The laboratory also will house the Regional Center of Excellence for Biodefense and Emerging Infectious Diseases. The Rocky Mountain RCE is a multi-disciplinary intellectual collaboration of researchers from Colorado, Montana, North Dakota, South Dakota, Utah and Wyoming. The RCE will focus on zoonotic emerging diseases, which are animal diseases that are transmissible to humans. These diseases are the source of almost all emerging diseases throughout the world. The RCE will work to develop new vaccines, drugs and diagnostics for these emerging diseases; train regional and national scientists, physicians, veterinarians and other public health personnel in emerging diseases and biosecurity; and help state and federal agencies respond to emerging diseases.
The new lab will complement similar infectious disease research already underway at the federal Centers for Disease Control and Prevention’s facility and the U. S. Department of Agriculture’s laboratory on the Foothills Campus as well as at the university’s existing Bioenvironmental Hazards Research Building and its Arthropod-borne and Infectious Diseases Laboratory. The campus is recognized throughout the world for infectious disease research.
"Colorado State is one of the nation’s top research institutions with double-digit growth in research dollars in recent years with total annual research expenditures nearing $300 million," said Bill Farland, vice president for research at Colorado State.
International experts in infectious disease research will speak at the university’s inaugural Infectious Disease Supercluster Symposium. The symposium features presentations from nationally and internationally recognized experts on influenza pandemics; new methods to enhance vaccine efficacy; research progress toward developing a vaccine for Salmonella; and methods to monitor and discover disease pathogens.
Colorado State announced the Infectious Diseases Supercluster in February. Colorado State Superclusters focus on research areas where the university has demonstrated international prominence, and where a potential for growth is evident.
MicroRx, the business arm of the first Supercluster to launch, is a private, non-profit entity focused on infectious disease and biomedical research and biomedical product development. Its goal is to move research discoveries from the laboratories to usable products that combat infectious diseases and promote economic development.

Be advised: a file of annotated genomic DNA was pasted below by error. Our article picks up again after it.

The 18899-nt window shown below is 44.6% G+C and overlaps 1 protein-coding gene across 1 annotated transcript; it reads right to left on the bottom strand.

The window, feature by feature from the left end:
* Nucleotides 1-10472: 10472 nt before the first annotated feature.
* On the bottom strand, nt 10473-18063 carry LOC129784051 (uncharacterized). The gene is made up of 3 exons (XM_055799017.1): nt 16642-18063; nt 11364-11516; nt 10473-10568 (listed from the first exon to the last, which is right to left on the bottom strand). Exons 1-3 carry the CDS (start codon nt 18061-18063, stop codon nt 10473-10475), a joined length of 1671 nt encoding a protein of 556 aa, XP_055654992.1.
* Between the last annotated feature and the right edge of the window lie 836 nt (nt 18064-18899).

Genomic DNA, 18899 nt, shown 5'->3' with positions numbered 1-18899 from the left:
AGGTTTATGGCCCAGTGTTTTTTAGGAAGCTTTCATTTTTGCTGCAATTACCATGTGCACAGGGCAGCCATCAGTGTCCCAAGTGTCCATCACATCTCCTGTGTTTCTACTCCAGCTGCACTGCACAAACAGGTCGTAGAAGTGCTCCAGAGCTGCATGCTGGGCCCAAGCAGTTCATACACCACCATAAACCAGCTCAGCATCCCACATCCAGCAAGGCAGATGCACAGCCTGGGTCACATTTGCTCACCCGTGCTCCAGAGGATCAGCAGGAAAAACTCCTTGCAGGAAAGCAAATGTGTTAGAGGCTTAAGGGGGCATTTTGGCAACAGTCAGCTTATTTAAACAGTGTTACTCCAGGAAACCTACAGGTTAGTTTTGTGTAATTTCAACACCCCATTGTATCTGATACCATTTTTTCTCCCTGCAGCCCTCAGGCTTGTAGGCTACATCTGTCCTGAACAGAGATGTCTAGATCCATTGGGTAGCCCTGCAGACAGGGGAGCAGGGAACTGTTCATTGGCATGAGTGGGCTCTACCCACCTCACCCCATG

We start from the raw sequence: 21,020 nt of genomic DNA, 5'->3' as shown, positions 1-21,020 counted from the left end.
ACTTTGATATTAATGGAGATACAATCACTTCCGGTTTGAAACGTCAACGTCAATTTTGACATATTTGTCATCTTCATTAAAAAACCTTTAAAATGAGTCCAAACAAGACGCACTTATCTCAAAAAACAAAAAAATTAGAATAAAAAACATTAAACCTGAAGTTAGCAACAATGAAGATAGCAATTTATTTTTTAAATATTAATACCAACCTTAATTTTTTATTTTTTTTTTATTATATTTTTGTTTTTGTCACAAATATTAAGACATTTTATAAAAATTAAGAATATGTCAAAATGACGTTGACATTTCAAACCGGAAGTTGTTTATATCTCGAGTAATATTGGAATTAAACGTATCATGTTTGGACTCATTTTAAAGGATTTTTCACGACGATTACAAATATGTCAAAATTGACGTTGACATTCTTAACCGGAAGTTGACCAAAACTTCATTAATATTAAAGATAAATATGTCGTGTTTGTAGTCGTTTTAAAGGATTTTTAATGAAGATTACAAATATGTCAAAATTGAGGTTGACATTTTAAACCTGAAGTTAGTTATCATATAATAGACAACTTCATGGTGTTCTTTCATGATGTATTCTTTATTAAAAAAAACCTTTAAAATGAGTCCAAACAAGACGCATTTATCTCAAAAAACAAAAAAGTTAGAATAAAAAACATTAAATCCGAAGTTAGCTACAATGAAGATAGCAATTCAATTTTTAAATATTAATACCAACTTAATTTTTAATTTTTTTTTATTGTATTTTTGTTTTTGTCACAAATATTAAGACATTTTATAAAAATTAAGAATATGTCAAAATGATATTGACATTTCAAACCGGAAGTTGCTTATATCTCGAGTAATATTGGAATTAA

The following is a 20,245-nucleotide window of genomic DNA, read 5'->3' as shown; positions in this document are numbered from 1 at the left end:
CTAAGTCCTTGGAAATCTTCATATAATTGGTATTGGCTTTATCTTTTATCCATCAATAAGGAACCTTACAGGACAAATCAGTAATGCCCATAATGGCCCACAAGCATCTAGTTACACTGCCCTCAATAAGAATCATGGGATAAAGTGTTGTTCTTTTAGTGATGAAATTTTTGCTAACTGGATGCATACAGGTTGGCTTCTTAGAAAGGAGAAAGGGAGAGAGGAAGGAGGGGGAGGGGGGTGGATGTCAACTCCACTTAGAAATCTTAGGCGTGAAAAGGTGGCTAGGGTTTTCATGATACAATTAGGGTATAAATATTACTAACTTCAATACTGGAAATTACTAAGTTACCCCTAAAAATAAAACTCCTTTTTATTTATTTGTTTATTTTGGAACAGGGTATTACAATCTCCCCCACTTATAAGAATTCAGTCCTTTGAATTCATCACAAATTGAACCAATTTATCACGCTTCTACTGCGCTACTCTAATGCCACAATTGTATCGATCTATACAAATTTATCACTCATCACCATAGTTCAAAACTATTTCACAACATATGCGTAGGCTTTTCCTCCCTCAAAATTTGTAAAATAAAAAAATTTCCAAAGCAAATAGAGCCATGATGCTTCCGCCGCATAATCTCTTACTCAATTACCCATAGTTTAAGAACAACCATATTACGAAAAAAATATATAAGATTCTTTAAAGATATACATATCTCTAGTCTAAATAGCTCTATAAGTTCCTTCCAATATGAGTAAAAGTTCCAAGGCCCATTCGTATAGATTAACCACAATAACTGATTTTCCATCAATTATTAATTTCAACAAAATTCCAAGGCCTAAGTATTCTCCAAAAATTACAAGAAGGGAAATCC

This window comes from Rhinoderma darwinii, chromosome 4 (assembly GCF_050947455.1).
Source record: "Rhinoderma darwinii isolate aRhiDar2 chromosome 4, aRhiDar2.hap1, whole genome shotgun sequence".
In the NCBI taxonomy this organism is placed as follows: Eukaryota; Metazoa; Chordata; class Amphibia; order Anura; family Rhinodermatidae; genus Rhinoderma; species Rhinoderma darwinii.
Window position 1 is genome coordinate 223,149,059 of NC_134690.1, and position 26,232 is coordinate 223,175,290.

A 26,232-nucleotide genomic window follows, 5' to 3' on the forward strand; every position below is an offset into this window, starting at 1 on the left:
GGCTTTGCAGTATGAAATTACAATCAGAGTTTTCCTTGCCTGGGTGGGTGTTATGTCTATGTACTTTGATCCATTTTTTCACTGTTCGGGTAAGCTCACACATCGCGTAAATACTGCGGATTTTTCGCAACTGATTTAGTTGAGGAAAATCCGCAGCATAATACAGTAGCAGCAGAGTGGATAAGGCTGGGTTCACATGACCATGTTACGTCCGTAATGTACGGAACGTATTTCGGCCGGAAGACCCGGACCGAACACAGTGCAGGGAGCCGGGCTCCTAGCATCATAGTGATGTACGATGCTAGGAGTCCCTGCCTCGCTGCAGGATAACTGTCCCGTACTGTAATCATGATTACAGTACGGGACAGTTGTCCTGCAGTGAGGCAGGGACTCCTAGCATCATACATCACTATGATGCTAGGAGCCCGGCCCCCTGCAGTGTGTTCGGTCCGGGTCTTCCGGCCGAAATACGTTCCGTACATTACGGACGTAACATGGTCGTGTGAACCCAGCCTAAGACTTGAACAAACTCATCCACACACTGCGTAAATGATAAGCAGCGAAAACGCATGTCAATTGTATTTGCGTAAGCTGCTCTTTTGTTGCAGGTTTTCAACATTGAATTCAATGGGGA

Many research universities have "technology transfer" programs, which guide scientists through the process of patenting and other complexities encountered in delivering discoveries to the global market. Colorado State’s Superclusters model is unique in its multidisciplinary structure, enabling groundbreaking research to move to market more quickly by mimicking business practices.
The symposium will be followed by a dinner and reception with a theme of "Local Discovery – Global Impact: Stimulating Partnerships to Further Biosecurity Research and to Foster Economic Development." The event, which features a string quartet, will include remarks by Bill Farland, vice president for research, and Dr. Penley. A keynote address by Dr. Tom Monath, who is an infectious disease researcher and venture capital executive, will focus on "Countermeasures Against Emerging and Biological Threats: How Are We Doing?"
Joining Colorado State administrators at the ribbon-cutting ceremony were Mike Kurilla, NIAID associate director for Biodefense Product Development and director of the Office of Biodefense Research Activities within NIAID’s Division of Microbiology and Infectious Diseases; and Barry Beaty, Colorado State’s Infectious Disease Supercluster director.